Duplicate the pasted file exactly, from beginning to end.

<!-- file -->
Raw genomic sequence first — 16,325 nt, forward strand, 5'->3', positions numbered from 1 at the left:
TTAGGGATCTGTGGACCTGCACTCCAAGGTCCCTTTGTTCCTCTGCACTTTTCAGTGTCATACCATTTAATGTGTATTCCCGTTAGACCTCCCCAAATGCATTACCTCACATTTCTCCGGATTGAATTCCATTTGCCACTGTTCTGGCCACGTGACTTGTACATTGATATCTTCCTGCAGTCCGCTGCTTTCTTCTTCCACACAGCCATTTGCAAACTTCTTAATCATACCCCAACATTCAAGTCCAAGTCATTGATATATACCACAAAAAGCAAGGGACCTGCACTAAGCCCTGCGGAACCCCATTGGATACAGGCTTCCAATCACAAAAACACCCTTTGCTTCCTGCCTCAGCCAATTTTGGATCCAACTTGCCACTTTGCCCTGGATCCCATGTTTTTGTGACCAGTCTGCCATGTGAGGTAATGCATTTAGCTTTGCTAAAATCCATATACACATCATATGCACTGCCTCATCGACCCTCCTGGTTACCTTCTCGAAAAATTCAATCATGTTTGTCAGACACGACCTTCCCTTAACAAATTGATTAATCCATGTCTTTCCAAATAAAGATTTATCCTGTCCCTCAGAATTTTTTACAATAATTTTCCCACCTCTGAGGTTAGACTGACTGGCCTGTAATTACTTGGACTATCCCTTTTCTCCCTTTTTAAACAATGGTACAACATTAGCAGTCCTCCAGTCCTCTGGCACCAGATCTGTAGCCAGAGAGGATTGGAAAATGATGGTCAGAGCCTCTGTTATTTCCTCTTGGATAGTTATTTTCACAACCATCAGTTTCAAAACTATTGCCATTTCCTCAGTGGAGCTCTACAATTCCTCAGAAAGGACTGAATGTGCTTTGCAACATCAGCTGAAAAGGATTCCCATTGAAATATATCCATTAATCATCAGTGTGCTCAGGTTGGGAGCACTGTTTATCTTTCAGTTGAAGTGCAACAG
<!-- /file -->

Raw genomic sequence first — 16,325 nt, forward strand, 5'->3', positions numbered from 1 at the left:
TTAGGGATCTGTGGACCTGCACTCCAAGGTCCCTTTGTTCCTCTGCACTTTTCAGTGTCATACCATTTAATGTGTATTCCCGTTAGACCTCCCCAAATGCATTACCTCACATTTCTCCGGATTGAATTCCATTTGCCACTGTTCTGGCCACGTGACTTGTACATTGATATCTTCCTGCAGTCCGCTGCTTTCTTCTTCCACACAGCCATTTGCAAACTTCTTAATCATACCCCAACATTCAAGTCCAAGTCATTGATATATACCACAAAAAGCAAGGGACCTGCACTAAGCCCTGCGGAACCCCATTGGATACAGGCTTCCAATCACAAAAACACCCTTTGCTTCCTGCCTCAGCCAATTTTGGATCCAACTTGCCACTTTGCCCTGGATCCCATGTTTTTGTGACCAGTCTGCCATGTGAGGTAATGCATTTAGCTTTGCTAAAATCCATATACACATCATATGCACTGCCTCATCGACCCTCCTGGTTACCTTCTCGAAAAATTCAATCATGTTTGTCAGACACGACCTTCCCTTAACAAATTGATTAATCCATGTCTTTCCAAATAAAGATTTATCCTGTCCCTCAGAATTTTTTACAATAATTTTCCCACCTCTGAGGTTAGACTGACTGGCCTGTAATTACTTGGACTATCCCTTTTCTCCCTTTTTAAACAATGGTACAACATTAGCAGTCCTCCAGTCCTCTGGCACCAGATCTGTAGCCAGAGAGGATTGGAAAATGATGGTCAGAGCCTCTGTTATTTCCTCTTGGATAGTTATTTTCACAACCATCAGTTTCAAAACTATTGCCATTTCCTCAGTGGAGCTCTACAATTCCTCAGAAAGGACTGAATGTGCTTTGCAACATCAGCTGAAAAGGATTCCCATTGAAATATATCCATTAATCATCAGTGTGCTCAGGTTGGGAGCACTGTTTATCTTTCAGTTGAAGTGCAACAG